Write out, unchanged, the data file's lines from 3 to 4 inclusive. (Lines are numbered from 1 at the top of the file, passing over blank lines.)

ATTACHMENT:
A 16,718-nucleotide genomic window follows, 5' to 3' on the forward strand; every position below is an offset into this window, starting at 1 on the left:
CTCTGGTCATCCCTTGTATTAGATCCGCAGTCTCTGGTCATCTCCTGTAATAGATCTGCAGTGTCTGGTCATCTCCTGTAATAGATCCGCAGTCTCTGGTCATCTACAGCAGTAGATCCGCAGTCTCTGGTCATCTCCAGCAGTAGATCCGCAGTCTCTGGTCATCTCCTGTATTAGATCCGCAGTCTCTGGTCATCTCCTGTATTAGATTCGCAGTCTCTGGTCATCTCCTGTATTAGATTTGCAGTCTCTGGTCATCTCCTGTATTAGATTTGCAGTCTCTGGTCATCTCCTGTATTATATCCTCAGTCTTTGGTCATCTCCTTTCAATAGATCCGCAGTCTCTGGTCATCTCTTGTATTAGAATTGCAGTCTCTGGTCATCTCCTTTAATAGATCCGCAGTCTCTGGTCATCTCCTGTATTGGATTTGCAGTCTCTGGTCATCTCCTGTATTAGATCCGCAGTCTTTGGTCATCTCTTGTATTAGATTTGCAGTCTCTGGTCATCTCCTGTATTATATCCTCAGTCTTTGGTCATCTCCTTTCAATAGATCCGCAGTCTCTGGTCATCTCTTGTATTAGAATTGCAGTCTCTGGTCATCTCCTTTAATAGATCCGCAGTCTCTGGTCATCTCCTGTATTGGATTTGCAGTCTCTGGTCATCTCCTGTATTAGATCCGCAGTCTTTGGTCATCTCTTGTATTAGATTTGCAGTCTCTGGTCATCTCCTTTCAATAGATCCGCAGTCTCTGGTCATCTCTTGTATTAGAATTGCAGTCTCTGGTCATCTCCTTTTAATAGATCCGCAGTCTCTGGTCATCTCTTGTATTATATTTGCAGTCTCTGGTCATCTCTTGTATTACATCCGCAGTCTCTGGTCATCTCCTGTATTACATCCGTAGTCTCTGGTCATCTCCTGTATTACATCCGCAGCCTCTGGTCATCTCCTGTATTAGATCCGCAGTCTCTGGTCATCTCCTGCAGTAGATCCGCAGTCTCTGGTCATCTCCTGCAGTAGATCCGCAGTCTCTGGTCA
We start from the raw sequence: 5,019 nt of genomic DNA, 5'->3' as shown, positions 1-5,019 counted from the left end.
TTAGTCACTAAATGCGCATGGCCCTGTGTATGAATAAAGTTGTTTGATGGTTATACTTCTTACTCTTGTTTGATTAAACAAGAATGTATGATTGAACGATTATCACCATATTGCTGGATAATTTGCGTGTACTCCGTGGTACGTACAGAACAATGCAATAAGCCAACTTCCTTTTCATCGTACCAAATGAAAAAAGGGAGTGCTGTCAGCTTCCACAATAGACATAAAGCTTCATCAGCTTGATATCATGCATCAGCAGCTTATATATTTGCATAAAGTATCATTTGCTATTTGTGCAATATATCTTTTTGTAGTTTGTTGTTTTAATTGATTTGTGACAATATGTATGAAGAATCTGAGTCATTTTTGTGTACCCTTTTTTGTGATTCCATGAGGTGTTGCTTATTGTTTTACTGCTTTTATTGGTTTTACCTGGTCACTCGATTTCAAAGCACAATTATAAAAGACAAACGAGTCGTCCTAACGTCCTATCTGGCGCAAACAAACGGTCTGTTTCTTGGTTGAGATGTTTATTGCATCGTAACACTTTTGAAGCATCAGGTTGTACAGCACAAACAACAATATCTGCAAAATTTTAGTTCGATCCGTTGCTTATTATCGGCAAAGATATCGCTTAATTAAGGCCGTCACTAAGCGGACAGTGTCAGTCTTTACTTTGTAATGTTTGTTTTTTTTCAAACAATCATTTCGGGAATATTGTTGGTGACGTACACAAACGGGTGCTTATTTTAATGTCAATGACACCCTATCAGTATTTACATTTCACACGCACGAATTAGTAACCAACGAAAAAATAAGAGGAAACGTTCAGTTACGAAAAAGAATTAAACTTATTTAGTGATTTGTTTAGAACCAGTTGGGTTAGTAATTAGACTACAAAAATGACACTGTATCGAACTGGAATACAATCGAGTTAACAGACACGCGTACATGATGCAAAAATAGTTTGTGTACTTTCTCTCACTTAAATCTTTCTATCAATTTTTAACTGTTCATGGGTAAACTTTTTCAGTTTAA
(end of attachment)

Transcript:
We start from the raw sequence: 5,019 nt of genomic DNA, 5'->3' as shown, positions 1-5,019 counted from the left end.
TTAGTCACTAAATGCGCATGGCCCTGTGTATGAATAAAGTTGTTTGATGGTTATACTTCTTACTCTTGTTTGATTAAACAAGAATGTATGATTGAACGATTATCACCATATTGCTGGATAATTTGCGTGTACTCCGTGGTACGTACAGAACAATGCAATAAGCCAACTTCCTTTTCATCGTACCAAATGAAAAAAGGGAGTGCTGTCAGCTTCCACAATAGACATAAAGCTTCATCAGCTTGATATCATGCATCAGCAGCTTATATATTTGCATAAAGTATCATTTGCTATTTGTGCAATATATCTTTTTGTAGTTTGTTGTTTTAATTGATTTGTGACAATATGTATGAAGAATCTGAGTCATTTTTGTGTACCCTTTTTTGTGATTCCATGAGGTGTTGCTTATTGTTTTACTGCTTTTATTGGTTTTACCTGGTCACTCGATTTCAAAGCACAATTATAAAAGACAAACGAGTCGTCCTAACGTCCTATCTGGCGCAAACAAACGGTCTGTTTCTTGGTTGAGATGTTTATTGCATCGTAACACTTTTGAAGCATCAGGTTGTACAGCACAAACAACAATATCTGCAAAATTTTAGTTCGATCCGTTGCTTATTATCGGCAAAGATATCGCTTAATTAAGGCCGTCACTAAGCGGACAGTGTCAGTCTTTACTTTGTAATGTTTGTTTTTTTTCAAACAATCATTTCGGGAATATTGTTGGTGACGTACACAAACGGGTGCTTATTTTAATGTCAATGACACCCTATCAGTATTTACATTTCACACGCACGAATTAGTAACCAACGAAAAAATAAGAGGAAACGTTCAGTTACGAAAAAGAATTAAACTTATTTAGTGATTTGTTTAGAACCAGTTGGGTTAGTAATTAGACTACAAAAATGACACTGTATCGAACTGGAATACAATCGAGTTAACAGACACGCGTACATGATGCAAAAATAGTTTGTGTACTTTCTCTCACTTAAATCTTTCTATCAATTTTTAACTGTTCATGGGTAAACTTTTTCAGTTTAA